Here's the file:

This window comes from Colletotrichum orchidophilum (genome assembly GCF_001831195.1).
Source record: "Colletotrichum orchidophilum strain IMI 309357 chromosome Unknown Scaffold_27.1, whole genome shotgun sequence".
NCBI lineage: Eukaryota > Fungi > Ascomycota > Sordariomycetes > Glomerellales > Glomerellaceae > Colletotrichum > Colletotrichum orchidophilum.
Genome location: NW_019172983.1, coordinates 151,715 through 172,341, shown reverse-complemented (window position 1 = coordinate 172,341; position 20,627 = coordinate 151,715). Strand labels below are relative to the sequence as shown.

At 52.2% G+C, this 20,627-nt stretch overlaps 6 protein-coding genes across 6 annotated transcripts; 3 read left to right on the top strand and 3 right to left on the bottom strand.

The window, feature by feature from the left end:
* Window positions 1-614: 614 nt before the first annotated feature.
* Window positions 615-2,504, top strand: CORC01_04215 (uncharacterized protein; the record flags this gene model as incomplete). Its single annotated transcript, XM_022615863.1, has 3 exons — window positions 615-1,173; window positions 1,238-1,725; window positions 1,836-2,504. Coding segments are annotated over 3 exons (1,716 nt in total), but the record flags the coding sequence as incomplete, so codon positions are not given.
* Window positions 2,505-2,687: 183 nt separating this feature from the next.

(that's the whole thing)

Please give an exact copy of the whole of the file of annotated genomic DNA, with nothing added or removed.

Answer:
This window comes from Colletotrichum orchidophilum (genome assembly GCF_001831195.1).
Source record: "Colletotrichum orchidophilum strain IMI 309357 chromosome Unknown Scaffold_27.1, whole genome shotgun sequence".
NCBI lineage: Eukaryota > Fungi > Ascomycota > Sordariomycetes > Glomerellales > Glomerellaceae > Colletotrichum > Colletotrichum orchidophilum.
Genome location: NW_019172983.1, coordinates 151,715 through 172,341, shown reverse-complemented (window position 1 = coordinate 172,341; position 20,627 = coordinate 151,715). Strand labels below are relative to the sequence as shown.

At 52.2% G+C, this 20,627-nt stretch overlaps 6 protein-coding genes across 6 annotated transcripts; 3 read left to right on the top strand and 3 right to left on the bottom strand.

The window, feature by feature from the left end:
* Window positions 1-614: 614 nt before the first annotated feature.
* Window positions 615-2,504, top strand: CORC01_04215 (uncharacterized protein; the record flags this gene model as incomplete). Its single annotated transcript, XM_022615863.1, has 3 exons — window positions 615-1,173; window positions 1,238-1,725; window positions 1,836-2,504. Coding segments are annotated over 3 exons (1,716 nt in total), but the record flags the coding sequence as incomplete, so codon positions are not given.
* Window positions 2,505-2,687: 183 nt separating this feature from the next.